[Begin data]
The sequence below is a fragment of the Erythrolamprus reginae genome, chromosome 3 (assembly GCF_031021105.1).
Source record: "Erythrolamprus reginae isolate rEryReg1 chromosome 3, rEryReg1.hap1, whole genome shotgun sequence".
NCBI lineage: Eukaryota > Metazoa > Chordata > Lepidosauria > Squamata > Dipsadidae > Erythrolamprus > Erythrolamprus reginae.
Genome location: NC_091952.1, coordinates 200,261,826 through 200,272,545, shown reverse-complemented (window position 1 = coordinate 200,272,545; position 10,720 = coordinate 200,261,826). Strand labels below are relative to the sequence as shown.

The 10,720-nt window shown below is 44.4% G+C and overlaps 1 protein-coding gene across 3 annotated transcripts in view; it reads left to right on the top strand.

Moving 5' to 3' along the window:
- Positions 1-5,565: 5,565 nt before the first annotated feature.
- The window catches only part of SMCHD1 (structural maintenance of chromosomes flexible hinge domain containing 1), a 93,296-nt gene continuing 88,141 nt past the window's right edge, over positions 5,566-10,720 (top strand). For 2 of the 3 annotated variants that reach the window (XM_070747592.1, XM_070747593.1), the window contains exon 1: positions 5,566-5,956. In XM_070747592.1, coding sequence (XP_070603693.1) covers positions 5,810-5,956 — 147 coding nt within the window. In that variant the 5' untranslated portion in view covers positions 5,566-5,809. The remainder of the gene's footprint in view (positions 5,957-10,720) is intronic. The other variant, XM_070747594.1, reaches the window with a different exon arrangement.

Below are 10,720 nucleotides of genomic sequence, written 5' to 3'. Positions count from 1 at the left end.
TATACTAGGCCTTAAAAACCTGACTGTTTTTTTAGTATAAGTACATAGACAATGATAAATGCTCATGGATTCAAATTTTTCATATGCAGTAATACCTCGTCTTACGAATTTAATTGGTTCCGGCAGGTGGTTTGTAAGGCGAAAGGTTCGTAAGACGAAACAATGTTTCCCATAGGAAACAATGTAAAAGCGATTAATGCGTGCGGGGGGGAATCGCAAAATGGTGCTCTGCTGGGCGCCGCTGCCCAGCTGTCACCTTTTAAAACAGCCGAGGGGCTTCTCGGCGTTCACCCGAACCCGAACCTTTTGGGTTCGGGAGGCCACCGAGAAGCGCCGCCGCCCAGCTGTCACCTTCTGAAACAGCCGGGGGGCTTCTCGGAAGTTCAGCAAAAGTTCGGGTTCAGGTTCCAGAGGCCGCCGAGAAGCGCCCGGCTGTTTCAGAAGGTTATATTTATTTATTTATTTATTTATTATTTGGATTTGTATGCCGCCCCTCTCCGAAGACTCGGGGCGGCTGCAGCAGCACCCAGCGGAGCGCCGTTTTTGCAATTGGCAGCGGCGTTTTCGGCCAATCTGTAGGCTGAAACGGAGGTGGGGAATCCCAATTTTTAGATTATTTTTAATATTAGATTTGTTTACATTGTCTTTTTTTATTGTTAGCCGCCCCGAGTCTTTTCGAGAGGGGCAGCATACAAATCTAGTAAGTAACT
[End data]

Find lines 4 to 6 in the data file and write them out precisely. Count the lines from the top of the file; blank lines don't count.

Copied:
Genome location: NC_091952.1, coordinates 200,261,826 through 200,272,545, shown reverse-complemented (window position 1 = coordinate 200,272,545; position 10,720 = coordinate 200,261,826). Strand labels below are relative to the sequence as shown.

The 10,720-nt window shown below is 44.4% G+C and overlaps 1 protein-coding gene across 3 annotated transcripts in view; it reads left to right on the top strand.

Moving 5' to 3' along the window: